With regard to speech, Stewart submits another position paper that cites numerous writers and journalists to suggest that smoking is a form of political speech, an act of "[r]ebellion against a State and a state of a [sic] affairs for which smokers feel a righteous rage of revulsion." (Id. at Ex. X.) ("Like samizdat, it says we abhor a repressive state, and feel compelled to convey the message."). Stewart likens smoking to flag burning or a statement of racial pride. (See id.)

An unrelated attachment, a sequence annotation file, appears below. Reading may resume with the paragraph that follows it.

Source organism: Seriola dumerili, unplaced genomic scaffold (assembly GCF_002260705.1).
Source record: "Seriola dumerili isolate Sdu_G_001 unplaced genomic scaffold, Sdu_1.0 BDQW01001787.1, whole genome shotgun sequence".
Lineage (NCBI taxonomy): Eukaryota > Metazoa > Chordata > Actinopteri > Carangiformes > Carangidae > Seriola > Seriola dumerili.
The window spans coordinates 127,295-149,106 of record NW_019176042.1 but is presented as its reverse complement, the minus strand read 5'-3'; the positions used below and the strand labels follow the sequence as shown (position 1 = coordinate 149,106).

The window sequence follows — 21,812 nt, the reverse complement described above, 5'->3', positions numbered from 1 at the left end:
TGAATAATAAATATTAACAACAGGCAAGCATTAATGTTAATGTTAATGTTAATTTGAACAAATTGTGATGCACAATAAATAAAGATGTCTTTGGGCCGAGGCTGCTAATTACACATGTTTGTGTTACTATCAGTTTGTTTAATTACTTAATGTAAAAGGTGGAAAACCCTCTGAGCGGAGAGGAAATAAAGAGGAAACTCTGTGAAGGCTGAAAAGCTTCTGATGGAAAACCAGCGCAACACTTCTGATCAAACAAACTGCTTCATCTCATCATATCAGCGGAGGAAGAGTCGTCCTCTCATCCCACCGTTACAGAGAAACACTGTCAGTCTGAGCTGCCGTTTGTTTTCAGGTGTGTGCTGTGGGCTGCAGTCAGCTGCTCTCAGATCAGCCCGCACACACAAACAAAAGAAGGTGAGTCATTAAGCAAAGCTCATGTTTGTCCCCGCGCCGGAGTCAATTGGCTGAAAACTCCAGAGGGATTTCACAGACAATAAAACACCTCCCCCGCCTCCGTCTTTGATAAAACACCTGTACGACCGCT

If First Amendment jurisprudence has taught anything, it is that the line between mere conduct and expressive speech is not always clear. Not surprisingly, courts have at times struggled at the fringes of these issues. Nevertheless, the Court is guided by the notion that an almost limitless amount of what a person does everyday can be dubbed to be directly or indirectly expressive, either of one's individuality and creativity, such as the places where a person chooses to socialize, what a person hangs on her walls at home or at her office, or conduct that is expressive of one's support for or opposition to some ideology or cause. Similarly, choices of fashion or even the types of pets or cars that a person chooses to obtain can transmit clear messages about individuality and material values.*fn11 In this vein, the Court proceeds with caution in considering CLASH'S invitation to recognize protectable First Amendment expression in the act of smoking. As the Supreme Court has stated, "[w]e cannot accept the view that an apparently limitless variety of conduct can be labeled `speech' whenever the person engaging in the conduct intends thereby to express an idea." United States v. O'Brien, 391 U.S. 367, 376 (1968); Zalewska v. County of Sullivan, 316 F.3d 314, 319 (2d Cir. 2003). As the Supreme Court has aptly explained: